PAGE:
Ignoring sales pitches I gazed up at the cathedral tower, the only remaining fragment of a mosque which once sat on the site. La Giralda, the female weathervane figure atop the belfry, hovered in the clear sky. From all over the city I had watched La Giralda over the skyline, and found myself gravitating towards her. We entered the cathedral, a fabulous clutter of Gothic domes, balustrades and soaring arches. Inside, light ricocheted through stained glass windows, illuminating a glitzy Baroque altar, and the tomb of Christopher Columbus. Shuffling with a tide of tourists and pilgrims, we climbed the cathedral tower to gaze over the domain of La Giralda. Below us a patchwork of terracotta rooves, courtyards of orange trees and twisting streets stretched to the Gualdiquivir River. On the banks of the river the Torre del Oro stood sentinel over murky waters.

It was from here that many of the conquistadores voyages to the New World began. The Torre del Oro no longer acts as a repository for gold plundered on voyages of discovery, but houses a nautical museum. Beyond the tower the esplanade of Marquez de Contadero runs beneath fig trees and arbours of mimosa. Along the esplanade, waiters with sparkling trays brought drinks for the elegant ladies gossipping in open air cafes. On the opposite shore a string of bars on Calle Betis faced the centre of the city, and the enigmatic figure of La Giralda.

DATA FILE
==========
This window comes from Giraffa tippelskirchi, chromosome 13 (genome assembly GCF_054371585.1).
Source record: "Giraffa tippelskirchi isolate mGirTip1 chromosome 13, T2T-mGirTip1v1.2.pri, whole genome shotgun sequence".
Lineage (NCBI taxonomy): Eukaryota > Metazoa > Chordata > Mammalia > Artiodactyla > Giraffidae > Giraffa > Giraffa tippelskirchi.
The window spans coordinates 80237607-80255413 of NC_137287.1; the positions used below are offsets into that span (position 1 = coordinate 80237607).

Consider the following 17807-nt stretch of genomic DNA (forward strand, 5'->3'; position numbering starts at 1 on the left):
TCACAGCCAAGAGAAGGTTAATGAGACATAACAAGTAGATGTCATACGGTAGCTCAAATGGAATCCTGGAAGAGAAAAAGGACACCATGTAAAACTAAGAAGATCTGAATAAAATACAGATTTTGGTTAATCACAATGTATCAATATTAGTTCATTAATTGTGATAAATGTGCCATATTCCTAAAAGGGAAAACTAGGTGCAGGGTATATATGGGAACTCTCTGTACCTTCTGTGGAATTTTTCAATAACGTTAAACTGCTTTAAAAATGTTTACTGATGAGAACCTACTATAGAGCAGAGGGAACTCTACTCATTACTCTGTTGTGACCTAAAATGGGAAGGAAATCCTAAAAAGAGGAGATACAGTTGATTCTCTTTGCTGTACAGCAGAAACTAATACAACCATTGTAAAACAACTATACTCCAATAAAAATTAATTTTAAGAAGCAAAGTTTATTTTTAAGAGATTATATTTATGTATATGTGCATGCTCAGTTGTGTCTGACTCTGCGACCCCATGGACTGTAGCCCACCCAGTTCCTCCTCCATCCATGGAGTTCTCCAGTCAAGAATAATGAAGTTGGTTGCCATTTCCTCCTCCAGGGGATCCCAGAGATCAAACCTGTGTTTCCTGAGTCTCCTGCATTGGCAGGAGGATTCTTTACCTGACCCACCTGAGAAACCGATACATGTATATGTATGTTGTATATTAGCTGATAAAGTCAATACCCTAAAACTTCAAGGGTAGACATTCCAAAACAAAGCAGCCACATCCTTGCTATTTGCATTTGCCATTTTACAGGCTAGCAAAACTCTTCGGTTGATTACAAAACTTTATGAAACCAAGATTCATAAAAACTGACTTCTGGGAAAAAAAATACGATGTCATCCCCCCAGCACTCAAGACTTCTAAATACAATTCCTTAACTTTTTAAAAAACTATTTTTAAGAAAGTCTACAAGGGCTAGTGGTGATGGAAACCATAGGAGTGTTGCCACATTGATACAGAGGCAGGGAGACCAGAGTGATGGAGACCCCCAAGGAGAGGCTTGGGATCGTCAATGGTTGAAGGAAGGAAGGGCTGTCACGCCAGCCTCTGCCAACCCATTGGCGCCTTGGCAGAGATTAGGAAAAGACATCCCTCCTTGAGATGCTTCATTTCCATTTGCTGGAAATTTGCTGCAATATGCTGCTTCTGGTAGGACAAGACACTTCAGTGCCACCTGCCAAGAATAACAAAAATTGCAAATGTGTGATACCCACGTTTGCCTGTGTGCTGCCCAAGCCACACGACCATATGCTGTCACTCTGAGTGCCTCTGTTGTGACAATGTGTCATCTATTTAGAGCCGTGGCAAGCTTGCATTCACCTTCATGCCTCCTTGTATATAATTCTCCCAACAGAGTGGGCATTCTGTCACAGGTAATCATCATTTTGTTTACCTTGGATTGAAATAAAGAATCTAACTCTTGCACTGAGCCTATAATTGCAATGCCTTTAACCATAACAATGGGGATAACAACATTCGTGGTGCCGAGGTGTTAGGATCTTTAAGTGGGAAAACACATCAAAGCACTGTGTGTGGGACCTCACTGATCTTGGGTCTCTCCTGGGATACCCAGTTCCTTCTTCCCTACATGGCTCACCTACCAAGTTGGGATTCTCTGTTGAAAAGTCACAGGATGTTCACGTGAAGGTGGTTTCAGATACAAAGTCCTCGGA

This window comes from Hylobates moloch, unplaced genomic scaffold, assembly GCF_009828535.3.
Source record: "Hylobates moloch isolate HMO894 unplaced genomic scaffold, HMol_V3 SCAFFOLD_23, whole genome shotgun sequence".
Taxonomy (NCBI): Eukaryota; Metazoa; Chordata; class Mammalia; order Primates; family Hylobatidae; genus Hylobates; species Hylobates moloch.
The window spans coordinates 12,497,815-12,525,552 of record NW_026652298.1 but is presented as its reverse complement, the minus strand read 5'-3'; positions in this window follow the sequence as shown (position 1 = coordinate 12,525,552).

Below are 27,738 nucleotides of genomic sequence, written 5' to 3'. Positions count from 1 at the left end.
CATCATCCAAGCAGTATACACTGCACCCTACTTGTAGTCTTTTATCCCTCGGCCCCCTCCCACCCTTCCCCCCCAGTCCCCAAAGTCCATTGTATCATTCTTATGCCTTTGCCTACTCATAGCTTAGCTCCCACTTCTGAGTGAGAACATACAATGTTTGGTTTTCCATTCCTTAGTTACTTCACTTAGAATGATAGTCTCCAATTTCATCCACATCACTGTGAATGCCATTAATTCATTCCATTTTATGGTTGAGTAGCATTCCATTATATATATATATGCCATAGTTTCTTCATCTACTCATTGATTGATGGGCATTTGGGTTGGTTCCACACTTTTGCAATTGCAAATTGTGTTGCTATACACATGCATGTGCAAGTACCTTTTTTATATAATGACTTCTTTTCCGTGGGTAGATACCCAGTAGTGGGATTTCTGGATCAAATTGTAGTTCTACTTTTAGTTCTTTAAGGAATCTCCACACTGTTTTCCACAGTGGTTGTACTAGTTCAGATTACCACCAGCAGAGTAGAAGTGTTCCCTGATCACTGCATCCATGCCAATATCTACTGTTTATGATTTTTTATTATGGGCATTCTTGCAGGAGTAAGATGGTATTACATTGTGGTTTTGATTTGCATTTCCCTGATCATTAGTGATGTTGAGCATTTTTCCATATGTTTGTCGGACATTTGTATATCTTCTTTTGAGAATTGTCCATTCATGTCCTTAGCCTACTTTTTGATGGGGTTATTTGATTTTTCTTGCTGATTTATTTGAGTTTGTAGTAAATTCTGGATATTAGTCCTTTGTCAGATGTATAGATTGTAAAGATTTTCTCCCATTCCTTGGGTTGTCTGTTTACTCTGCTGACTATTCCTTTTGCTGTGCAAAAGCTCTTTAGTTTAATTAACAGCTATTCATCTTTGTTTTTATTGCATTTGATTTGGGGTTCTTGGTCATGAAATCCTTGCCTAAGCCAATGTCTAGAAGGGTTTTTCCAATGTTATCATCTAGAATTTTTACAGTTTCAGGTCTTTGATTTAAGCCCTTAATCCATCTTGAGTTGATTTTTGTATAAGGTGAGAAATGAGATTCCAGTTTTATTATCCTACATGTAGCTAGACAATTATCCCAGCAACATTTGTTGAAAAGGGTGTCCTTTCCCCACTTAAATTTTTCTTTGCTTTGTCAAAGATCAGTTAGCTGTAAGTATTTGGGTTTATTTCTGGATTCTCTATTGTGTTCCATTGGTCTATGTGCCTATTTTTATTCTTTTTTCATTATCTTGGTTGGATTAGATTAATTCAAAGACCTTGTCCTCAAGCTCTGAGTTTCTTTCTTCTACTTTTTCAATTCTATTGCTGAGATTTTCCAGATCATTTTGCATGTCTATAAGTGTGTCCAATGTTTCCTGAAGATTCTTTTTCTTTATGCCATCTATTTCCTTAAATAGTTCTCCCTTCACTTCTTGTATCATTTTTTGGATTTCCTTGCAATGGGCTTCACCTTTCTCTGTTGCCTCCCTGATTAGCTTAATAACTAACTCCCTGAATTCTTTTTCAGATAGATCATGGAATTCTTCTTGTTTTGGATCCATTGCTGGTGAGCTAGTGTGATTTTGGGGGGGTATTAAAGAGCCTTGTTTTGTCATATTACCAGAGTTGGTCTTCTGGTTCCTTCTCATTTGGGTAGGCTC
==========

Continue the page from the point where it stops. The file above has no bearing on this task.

Calle Betis, on any night of the week, sways with a multitude of revelling Spanish youth, meeting, wandering, drinking, singing into the night. While the moneyed ladies chattered in the cafes, tourist who had been hustled into buggy rides clattered along the Paseo de Cristobal Colon. We waited for the buggies, and a tide of mopeds and chugging buses.